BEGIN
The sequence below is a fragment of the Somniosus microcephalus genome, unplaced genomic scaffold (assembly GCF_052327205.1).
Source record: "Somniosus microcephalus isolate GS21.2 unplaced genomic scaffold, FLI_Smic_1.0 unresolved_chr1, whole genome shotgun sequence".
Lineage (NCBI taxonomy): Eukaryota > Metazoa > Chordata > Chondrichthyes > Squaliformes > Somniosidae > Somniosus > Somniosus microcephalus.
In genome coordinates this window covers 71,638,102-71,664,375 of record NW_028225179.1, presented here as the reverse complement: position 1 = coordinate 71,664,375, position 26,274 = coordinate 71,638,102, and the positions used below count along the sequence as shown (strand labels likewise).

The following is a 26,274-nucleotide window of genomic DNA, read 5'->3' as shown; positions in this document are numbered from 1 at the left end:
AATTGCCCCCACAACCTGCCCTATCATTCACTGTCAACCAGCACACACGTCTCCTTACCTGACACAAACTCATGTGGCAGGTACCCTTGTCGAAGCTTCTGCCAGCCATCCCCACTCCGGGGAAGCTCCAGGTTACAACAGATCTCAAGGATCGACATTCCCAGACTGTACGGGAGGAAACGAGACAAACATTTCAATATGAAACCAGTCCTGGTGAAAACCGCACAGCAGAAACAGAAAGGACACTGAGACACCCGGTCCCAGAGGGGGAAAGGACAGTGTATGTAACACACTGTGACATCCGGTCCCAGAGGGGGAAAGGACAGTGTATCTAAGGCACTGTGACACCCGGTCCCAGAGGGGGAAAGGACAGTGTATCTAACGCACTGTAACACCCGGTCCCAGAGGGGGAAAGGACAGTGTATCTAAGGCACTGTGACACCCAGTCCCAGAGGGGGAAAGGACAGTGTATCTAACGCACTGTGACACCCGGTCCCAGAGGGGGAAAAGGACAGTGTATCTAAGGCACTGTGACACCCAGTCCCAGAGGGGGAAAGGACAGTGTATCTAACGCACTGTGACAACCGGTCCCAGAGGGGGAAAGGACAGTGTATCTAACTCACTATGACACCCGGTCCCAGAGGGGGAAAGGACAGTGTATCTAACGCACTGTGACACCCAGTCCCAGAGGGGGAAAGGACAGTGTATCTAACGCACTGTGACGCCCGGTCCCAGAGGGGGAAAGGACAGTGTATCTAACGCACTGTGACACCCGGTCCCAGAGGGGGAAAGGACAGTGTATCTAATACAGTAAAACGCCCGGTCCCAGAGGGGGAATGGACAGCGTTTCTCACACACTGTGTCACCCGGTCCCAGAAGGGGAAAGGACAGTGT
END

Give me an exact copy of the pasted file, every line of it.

The sequence below is a fragment of the Somniosus microcephalus genome, unplaced genomic scaffold (assembly GCF_052327205.1).
Source record: "Somniosus microcephalus isolate GS21.2 unplaced genomic scaffold, FLI_Smic_1.0 unresolved_chr1, whole genome shotgun sequence".
Lineage (NCBI taxonomy): Eukaryota > Metazoa > Chordata > Chondrichthyes > Squaliformes > Somniosidae > Somniosus > Somniosus microcephalus.
In genome coordinates this window covers 71,638,102-71,664,375 of record NW_028225179.1, presented here as the reverse complement: position 1 = coordinate 71,664,375, position 26,274 = coordinate 71,638,102, and the positions used below count along the sequence as shown (strand labels likewise).

The following is a 26,274-nucleotide window of genomic DNA, read 5'->3' as shown; positions in this document are numbered from 1 at the left end:
AATTGCCCCCACAACCTGCCCTATCATTCACTGTCAACCAGCACACACGTCTCCTTACCTGACACAAACTCATGTGGCAGGTACCCTTGTCGAAGCTTCTGCCAGCCATCCCCACTCCGGGGAAGCTCCAGGTTACAACAGATCTCAAGGATCGACATTCCCAGACTGTACGGGAGGAAACGAGACAAACATTTCAATATGAAACCAGTCCTGGTGAAAACCGCACAGCAGAAACAGAAAGGACACTGAGACACCCGGTCCCAGAGGGGGAAAGGACAGTGTATGTAACACACTGTGACATCCGGTCCCAGAGGGGGAAAGGACAGTGTATCTAAGGCACTGTGACACCCGGTCCCAGAGGGGGAAAGGACAGTGTATCTAACGCACTGTAACACCCGGTCCCAGAGGGGGAAAGGACAGTGTATCTAAGGCACTGTGACACCCAGTCCCAGAGGGGGAAAGGACAGTGTATCTAACGCACTGTGACACCCGGTCCCAGAGGGGGAAAAGGACAGTGTATCTAAGGCACTGTGACACCCAGTCCCAGAGGGGGAAAGGACAGTGTATCTAACGCACTGTGACAACCGGTCCCAGAGGGGGAAAGGACAGTGTATCTAACTCACTATGACACCCGGTCCCAGAGGGGGAAAGGACAGTGTATCTAACGCACTGTGACACCCAGTCCCAGAGGGGGAAAGGACAGTGTATCTAACGCACTGTGACGCCCGGTCCCAGAGGGGGAAAGGACAGTGTATCTAACGCACTGTGACACCCGGTCCCAGAGGGGGAAAGGACAGTGTATCTAATACAGTAAAACGCCCGGTCCCAGAGGGGGAATGGACAGCGTTTCTCACACACTGTGTCACCCGGTCCCAGAAGGGGAAAGGACAGTGT